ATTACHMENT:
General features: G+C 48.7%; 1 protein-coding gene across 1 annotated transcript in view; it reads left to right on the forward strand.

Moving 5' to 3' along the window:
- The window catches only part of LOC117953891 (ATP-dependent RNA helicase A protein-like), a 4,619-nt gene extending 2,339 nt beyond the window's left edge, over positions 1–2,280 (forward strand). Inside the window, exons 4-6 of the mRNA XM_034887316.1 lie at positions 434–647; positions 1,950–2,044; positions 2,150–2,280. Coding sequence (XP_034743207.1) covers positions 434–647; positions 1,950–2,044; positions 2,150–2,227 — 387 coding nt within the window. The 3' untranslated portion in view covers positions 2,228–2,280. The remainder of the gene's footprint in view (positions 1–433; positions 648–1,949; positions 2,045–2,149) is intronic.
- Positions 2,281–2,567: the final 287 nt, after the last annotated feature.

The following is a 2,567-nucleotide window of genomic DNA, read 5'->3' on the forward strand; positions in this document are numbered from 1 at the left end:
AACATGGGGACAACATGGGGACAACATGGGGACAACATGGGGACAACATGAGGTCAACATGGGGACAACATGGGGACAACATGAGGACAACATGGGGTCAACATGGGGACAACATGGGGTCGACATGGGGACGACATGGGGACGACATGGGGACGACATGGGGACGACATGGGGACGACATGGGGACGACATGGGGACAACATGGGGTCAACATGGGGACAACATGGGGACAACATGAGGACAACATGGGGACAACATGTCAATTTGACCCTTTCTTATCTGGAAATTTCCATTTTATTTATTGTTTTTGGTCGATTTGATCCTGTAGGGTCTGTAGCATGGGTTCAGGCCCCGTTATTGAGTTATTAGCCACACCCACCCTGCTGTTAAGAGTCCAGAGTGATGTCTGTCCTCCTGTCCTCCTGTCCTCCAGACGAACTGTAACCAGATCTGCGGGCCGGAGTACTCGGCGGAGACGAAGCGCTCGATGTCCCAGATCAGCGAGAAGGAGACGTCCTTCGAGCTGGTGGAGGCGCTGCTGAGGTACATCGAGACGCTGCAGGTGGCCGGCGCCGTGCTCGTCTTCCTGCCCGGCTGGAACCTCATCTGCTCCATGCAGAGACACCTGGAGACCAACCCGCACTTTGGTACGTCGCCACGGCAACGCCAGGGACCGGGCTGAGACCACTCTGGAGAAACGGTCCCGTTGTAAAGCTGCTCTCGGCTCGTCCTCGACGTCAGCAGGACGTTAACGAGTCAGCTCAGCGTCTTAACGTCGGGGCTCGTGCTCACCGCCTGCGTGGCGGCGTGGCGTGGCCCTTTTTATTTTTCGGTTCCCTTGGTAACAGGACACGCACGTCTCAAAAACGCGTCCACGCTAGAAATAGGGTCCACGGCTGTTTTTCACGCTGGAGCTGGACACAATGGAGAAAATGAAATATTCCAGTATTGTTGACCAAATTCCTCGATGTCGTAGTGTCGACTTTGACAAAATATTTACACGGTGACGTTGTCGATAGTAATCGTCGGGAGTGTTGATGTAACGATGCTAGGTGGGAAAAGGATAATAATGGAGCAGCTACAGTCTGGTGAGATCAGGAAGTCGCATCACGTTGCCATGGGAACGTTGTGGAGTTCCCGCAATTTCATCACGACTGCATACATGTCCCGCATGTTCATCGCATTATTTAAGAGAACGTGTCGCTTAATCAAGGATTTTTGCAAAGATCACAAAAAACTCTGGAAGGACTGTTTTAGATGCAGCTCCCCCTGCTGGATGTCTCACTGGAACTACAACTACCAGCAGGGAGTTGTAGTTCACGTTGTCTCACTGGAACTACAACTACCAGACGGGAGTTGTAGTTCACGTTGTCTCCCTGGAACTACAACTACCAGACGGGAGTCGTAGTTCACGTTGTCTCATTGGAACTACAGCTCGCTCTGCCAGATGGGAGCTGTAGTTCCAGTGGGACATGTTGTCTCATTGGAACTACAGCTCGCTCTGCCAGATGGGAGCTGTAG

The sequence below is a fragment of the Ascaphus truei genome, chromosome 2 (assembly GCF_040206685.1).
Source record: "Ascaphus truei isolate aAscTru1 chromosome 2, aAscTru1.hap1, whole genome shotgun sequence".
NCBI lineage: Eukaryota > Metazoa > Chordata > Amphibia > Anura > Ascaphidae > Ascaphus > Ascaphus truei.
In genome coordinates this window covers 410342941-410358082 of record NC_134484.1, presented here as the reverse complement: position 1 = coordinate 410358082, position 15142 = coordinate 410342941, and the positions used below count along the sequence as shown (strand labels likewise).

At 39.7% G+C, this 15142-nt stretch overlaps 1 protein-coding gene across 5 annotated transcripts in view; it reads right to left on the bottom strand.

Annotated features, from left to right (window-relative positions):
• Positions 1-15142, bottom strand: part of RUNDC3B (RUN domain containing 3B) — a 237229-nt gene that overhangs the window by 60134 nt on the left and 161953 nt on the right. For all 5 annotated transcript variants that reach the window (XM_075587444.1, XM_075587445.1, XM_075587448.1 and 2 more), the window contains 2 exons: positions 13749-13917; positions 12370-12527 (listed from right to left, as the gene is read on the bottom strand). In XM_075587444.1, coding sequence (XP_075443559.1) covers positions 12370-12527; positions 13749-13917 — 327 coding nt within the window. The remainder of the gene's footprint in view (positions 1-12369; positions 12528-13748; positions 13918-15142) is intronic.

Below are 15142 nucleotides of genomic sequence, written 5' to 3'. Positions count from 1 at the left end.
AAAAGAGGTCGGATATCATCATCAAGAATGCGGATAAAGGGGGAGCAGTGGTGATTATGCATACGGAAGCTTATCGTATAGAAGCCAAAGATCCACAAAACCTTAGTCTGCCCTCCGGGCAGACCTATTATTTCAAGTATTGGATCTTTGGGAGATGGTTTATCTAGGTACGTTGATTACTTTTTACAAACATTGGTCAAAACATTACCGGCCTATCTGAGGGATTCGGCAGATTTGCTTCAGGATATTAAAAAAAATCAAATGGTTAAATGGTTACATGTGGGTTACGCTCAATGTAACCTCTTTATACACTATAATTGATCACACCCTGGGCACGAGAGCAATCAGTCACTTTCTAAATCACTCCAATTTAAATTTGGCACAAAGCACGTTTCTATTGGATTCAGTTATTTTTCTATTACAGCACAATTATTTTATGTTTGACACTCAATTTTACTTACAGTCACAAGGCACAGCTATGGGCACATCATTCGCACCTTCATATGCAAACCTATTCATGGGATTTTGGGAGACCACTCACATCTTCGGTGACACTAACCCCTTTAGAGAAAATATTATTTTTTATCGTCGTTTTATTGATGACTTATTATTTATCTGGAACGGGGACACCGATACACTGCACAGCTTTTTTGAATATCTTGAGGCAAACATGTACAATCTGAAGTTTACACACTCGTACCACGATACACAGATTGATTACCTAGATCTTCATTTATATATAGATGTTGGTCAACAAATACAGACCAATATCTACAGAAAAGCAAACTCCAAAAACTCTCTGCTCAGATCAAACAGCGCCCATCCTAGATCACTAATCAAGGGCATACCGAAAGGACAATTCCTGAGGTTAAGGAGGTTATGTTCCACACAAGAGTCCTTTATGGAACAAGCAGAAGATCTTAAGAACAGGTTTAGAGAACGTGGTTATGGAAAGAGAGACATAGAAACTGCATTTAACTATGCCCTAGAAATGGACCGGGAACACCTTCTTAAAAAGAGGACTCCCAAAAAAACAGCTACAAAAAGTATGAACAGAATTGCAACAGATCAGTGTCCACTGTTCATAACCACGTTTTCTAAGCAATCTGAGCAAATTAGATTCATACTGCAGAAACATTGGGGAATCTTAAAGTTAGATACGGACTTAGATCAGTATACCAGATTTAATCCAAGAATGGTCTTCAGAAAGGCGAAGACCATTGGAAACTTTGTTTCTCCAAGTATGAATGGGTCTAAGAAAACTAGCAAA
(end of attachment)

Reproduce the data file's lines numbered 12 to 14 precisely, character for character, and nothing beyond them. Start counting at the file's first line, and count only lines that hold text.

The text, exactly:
Annotated features, from left to right (window-relative positions):
• Positions 1-15142, bottom strand: part of RUNDC3B (RUN domain containing 3B) — a 237229-nt gene that overhangs the window by 60134 nt on the left and 161953 nt on the right. For all 5 annotated transcript variants that reach the window (XM_075587444.1, XM_075587445.1, XM_075587448.1 and 2 more), the window contains 2 exons: positions 13749-13917; positions 12370-12527 (listed from right to left, as the gene is read on the bottom strand). In XM_075587444.1, coding sequence (XP_075443559.1) covers positions 12370-12527; positions 13749-13917 — 327 coding nt within the window. The remainder of the gene's footprint in view (positions 1-12369; positions 12528-13748; positions 13918-15142) is intronic.

Below are 15142 nucleotides of genomic sequence, written 5' to 3'. Positions count from 1 at the left end.